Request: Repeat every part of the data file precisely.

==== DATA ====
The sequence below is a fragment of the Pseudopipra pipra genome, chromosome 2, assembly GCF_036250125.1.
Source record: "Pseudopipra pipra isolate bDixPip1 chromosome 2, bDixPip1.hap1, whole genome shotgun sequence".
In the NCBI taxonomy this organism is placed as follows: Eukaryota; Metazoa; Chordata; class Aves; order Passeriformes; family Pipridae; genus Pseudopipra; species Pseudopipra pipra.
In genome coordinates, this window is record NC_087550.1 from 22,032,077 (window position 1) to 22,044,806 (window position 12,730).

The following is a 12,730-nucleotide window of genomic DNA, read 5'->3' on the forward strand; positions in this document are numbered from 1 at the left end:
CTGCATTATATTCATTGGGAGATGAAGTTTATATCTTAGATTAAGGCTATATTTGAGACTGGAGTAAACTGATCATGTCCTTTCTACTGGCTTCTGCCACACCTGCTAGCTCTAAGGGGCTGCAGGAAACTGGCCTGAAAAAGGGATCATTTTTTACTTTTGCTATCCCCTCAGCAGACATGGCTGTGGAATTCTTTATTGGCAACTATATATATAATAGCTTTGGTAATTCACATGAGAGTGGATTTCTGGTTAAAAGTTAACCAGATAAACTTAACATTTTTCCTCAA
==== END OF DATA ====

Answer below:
The sequence below is a fragment of the Pseudopipra pipra genome, chromosome 2, assembly GCF_036250125.1.
Source record: "Pseudopipra pipra isolate bDixPip1 chromosome 2, bDixPip1.hap1, whole genome shotgun sequence".
In the NCBI taxonomy this organism is placed as follows: Eukaryota; Metazoa; Chordata; class Aves; order Passeriformes; family Pipridae; genus Pseudopipra; species Pseudopipra pipra.
In genome coordinates, this window is record NC_087550.1 from 22,032,077 (window position 1) to 22,044,806 (window position 12,730).

The following is a 12,730-nucleotide window of genomic DNA, read 5'->3' on the forward strand; positions in this document are numbered from 1 at the left end:
CTGCATTATATTCATTGGGAGATGAAGTTTATATCTTAGATTAAGGCTATATTTGAGACTGGAGTAAACTGATCATGTCCTTTCTACTGGCTTCTGCCACACCTGCTAGCTCTAAGGGGCTGCAGGAAACTGGCCTGAAAAAGGGATCATTTTTTACTTTTGCTATCCCCTCAGCAGACATGGCTGTGGAATTCTTTATTGGCAACTATATATATAATAGCTTTGGTAATTCACATGAGAGTGGATTTCTGGTTAAAAGTTAACCAGATAAACTTAACATTTTTCCTCAA